HTML and CSS Reference
In-Depth Information
Figure 6.7 shows a Web page (see the student files, Chapter6/relative.html) that uses rel-
ative positioning and the left property to configure the placement of a <div> (assigned
to the id mycontent ) to the left of the normal flow. In this case, the containing element
is the body of the Web page.
Figure 6.7
The paragraph is
configured using
relative positioning
The result is that the content of the <div> —the paragraph—is rendered 30 pixels in
from the left where it would normally be placed at the browser's left margin. W3C
Recommendations call for positioning to be applied to any element and Internet
Explorer follows this recommendation. However, cross-browser support of positioning
is more reliable when the <div> element is used for positioning. Notice also how the
padding and background-color properties configure the heading element. The CSS
#myContent { position: relative;
left: 30px;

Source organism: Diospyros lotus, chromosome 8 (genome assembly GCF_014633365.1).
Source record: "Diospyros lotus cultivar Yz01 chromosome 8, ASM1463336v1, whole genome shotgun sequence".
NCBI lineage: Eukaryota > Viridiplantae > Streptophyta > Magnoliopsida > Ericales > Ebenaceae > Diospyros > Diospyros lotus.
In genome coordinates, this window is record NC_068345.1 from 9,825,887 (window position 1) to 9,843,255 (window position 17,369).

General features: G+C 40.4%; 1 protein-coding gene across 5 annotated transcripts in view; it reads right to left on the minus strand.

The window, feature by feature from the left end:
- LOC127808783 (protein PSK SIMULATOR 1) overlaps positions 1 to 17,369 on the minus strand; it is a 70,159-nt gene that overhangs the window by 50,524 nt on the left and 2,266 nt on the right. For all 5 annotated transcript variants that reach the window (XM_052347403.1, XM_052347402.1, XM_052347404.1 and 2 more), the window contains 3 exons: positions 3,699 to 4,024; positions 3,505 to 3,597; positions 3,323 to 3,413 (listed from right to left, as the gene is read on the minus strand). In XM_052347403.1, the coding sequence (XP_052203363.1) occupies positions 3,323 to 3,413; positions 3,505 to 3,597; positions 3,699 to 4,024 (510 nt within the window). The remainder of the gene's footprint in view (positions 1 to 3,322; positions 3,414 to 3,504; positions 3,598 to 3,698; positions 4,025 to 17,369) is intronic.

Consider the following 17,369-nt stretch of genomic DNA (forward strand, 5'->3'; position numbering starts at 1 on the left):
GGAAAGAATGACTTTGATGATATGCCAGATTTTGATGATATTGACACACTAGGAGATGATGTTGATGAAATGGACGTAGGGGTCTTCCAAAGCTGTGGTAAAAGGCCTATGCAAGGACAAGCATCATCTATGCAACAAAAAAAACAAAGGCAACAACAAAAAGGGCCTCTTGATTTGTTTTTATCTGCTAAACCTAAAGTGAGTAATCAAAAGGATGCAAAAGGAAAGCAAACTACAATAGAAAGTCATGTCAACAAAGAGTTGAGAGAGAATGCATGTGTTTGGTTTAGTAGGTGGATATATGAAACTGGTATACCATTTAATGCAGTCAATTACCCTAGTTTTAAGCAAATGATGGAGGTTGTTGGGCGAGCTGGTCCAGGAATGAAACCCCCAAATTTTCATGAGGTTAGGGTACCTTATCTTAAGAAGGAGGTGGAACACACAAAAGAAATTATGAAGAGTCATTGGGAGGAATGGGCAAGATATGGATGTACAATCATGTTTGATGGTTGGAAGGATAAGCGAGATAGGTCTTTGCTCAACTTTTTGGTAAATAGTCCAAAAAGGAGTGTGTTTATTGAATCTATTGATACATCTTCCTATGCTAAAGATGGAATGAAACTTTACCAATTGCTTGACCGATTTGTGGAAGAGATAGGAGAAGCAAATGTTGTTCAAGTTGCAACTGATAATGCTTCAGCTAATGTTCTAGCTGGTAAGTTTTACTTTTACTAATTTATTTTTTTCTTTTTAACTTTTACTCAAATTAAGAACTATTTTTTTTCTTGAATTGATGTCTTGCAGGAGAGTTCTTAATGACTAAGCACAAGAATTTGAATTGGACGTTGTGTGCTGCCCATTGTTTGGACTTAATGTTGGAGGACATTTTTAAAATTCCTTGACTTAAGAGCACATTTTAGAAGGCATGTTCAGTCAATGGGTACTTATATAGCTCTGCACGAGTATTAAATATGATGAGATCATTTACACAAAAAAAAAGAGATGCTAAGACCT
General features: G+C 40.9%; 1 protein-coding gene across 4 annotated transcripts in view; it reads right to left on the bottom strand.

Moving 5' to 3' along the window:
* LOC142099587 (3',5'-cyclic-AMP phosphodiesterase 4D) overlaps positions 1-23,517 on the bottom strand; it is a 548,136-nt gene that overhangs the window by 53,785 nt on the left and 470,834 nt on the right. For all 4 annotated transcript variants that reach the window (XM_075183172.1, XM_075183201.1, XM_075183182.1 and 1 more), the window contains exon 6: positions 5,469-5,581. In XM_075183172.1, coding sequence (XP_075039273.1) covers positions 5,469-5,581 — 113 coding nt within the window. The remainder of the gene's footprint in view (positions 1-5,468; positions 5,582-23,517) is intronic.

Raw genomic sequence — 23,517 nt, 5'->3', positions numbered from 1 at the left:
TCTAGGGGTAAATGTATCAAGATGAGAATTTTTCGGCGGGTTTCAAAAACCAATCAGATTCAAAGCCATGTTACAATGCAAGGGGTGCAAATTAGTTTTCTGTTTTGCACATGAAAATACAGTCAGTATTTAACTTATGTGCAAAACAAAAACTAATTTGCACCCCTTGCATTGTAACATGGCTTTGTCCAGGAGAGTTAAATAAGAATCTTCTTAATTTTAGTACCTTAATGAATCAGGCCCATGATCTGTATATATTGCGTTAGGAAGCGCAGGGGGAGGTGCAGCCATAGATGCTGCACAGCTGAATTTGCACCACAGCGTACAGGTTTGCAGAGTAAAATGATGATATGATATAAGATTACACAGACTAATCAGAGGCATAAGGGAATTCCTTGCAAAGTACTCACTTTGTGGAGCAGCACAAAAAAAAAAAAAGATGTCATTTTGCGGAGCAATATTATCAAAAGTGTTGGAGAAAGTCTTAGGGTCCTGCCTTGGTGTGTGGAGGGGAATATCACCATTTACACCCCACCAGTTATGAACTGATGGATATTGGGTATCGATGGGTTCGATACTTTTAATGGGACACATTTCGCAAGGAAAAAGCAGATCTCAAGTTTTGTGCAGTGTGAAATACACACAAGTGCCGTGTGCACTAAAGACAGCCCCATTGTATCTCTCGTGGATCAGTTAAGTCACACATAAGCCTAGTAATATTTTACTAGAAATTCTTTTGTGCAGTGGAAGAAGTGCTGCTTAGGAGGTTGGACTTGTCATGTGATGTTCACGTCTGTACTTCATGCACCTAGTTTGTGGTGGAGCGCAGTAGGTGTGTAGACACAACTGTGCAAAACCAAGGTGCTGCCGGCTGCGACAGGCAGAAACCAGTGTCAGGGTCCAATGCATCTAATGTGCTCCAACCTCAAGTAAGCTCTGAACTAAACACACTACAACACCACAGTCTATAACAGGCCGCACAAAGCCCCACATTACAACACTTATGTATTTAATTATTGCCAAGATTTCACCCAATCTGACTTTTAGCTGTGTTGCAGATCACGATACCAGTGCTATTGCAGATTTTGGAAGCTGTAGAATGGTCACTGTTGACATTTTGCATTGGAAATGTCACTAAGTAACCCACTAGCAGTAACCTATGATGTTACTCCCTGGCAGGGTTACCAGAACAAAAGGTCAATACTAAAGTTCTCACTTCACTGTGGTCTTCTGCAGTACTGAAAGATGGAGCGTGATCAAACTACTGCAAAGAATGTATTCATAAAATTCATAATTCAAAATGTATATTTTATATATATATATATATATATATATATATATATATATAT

font-family: Arial,sans-serif;
h1 { background-color: #cccccc;
padding: 5px;
color: #000000;
The XHTML source code follows:
<h1>Relative Positioning</h1>
<div id="myContent">
<p>This paragraph uses CSS relative positioning to be placed 30
pixels in on the left side.</p>
Use absolute positioning to specify the location of an element precisely in a browser
window. The position:absolute property along with either a left , right , and/or
top property is needed to configure the placement.
Figure 6.8 shows a screenshot of a Web page that uses absolute positioning to configure
a <div> (see the student files, Chapter6/absolute.html).
The <div> is assigned to the content id which is positioned 200 pixels in from the left
margin and 100 pixels down from the top of the browser window. The result is that the
paragraph contained within the <div> is rendered 200 pixels in from the left side and
100 pixels down from the top of the document area in the browser window. The width
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